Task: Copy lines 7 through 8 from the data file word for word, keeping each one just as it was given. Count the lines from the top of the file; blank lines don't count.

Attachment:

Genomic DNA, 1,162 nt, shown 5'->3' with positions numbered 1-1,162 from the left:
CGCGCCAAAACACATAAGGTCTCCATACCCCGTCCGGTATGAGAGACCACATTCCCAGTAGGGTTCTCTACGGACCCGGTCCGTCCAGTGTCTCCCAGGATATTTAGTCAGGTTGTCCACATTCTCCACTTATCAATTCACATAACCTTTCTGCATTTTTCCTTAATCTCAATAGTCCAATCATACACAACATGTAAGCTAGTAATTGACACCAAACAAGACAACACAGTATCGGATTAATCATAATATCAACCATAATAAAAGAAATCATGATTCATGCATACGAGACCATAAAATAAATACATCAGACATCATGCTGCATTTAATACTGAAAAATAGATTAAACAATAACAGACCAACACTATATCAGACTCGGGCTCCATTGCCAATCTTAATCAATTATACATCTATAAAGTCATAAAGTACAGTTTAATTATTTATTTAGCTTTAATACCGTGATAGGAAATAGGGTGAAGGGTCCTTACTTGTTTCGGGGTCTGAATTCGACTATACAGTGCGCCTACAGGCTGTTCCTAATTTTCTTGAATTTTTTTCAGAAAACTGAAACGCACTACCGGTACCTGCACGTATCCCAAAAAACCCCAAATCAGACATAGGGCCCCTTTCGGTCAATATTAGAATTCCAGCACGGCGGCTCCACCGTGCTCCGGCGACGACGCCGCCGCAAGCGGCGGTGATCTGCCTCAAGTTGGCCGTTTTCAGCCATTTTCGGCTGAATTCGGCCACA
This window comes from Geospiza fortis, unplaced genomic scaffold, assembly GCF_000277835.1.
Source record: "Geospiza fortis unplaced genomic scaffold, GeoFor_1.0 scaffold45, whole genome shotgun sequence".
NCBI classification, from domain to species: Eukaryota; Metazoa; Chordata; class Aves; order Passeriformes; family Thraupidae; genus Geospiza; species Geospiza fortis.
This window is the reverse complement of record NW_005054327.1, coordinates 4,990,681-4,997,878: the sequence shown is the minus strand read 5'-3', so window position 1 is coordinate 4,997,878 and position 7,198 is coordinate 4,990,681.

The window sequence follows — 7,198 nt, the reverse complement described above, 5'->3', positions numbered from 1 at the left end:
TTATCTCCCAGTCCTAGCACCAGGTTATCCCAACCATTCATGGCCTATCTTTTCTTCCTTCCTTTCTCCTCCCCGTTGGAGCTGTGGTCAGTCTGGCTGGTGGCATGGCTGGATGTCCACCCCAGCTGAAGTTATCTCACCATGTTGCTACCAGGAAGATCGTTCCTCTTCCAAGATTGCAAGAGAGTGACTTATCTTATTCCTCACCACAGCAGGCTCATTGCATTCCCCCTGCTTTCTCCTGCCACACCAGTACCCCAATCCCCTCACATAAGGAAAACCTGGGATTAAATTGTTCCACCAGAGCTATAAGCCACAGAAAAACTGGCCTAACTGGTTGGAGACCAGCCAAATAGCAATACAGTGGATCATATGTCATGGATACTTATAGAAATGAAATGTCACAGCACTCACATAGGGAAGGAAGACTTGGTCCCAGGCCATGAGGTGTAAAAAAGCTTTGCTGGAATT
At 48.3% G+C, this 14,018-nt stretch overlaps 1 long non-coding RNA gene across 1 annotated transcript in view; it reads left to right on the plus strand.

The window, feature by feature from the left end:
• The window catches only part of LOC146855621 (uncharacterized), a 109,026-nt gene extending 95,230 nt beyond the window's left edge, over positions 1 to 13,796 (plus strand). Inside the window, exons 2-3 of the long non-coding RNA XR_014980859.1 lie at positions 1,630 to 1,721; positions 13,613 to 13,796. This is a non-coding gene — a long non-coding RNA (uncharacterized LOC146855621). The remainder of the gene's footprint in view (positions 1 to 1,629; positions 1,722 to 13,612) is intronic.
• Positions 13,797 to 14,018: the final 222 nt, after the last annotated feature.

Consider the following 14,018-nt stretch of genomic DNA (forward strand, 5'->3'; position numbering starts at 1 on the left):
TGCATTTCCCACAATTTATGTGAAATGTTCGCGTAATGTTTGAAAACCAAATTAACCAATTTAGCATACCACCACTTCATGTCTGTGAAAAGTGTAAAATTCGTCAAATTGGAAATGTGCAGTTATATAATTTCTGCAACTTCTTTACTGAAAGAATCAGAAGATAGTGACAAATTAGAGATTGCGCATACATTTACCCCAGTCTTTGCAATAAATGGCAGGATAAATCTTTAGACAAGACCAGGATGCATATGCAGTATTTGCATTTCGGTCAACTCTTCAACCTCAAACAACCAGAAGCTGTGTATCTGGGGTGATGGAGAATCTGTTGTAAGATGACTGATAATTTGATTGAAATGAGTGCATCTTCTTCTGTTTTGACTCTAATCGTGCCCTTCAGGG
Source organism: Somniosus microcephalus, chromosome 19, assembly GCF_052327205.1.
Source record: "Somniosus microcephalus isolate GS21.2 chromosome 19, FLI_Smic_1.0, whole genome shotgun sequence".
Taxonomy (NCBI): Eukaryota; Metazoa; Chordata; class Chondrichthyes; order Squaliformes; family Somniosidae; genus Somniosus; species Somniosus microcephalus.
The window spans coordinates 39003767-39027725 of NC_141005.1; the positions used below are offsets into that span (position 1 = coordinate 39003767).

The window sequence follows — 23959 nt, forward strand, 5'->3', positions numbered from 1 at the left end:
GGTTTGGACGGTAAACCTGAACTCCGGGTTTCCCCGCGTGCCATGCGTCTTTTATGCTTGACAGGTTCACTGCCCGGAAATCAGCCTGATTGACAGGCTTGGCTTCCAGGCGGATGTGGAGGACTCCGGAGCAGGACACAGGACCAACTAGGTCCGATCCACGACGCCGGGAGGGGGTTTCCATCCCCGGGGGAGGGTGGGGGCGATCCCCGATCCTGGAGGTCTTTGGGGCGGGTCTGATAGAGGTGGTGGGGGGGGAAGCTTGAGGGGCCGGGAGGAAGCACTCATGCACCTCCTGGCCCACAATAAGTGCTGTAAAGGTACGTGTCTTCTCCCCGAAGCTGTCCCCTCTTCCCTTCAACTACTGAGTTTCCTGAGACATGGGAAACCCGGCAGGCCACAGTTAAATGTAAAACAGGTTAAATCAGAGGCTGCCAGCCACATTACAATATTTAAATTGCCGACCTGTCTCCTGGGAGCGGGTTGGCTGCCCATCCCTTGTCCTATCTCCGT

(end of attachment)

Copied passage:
The window sequence follows — 7,198 nt, the reverse complement described above, 5'->3', positions numbered from 1 at the left end:
TTATCTCCCAGTCCTAGCACCAGGTTATCCCAACCATTCATGGCCTATCTTTTCTTCCTTCCTTTCTCCTCCCCGTTGGAGCTGTGGTCAGTCTGGCTGGTGGCATGGCTGGATGTCCACCCCAGCTGAAGTTATCTCACCATGTTGCTACCAGGAAGATCGTTCCTCTTCCAAGATTGCAAGAGAGTGACTTATCTTATTCCTCACCACAGCAGGCTCATTGCATTCCCCCTGCTTTCTCCTGCCACACCAGTACCCCAATCCCCTCACATAAGGAAAACCTGGGATTAAATTGTTCCACCAGAGCTATAAGCCACAGAAAAACTGGCCTAACTGGTTGGAGACCAGCCAAATAGCAATACAGTGGATCATATGTCATGGATACTTATAGAAATGAAATGTCACAGCACTCACATAGGGAAGGAAGACTTGGTCCCAGGCCATGAGGTGTAAAAAAGCTTTGCTGGAATT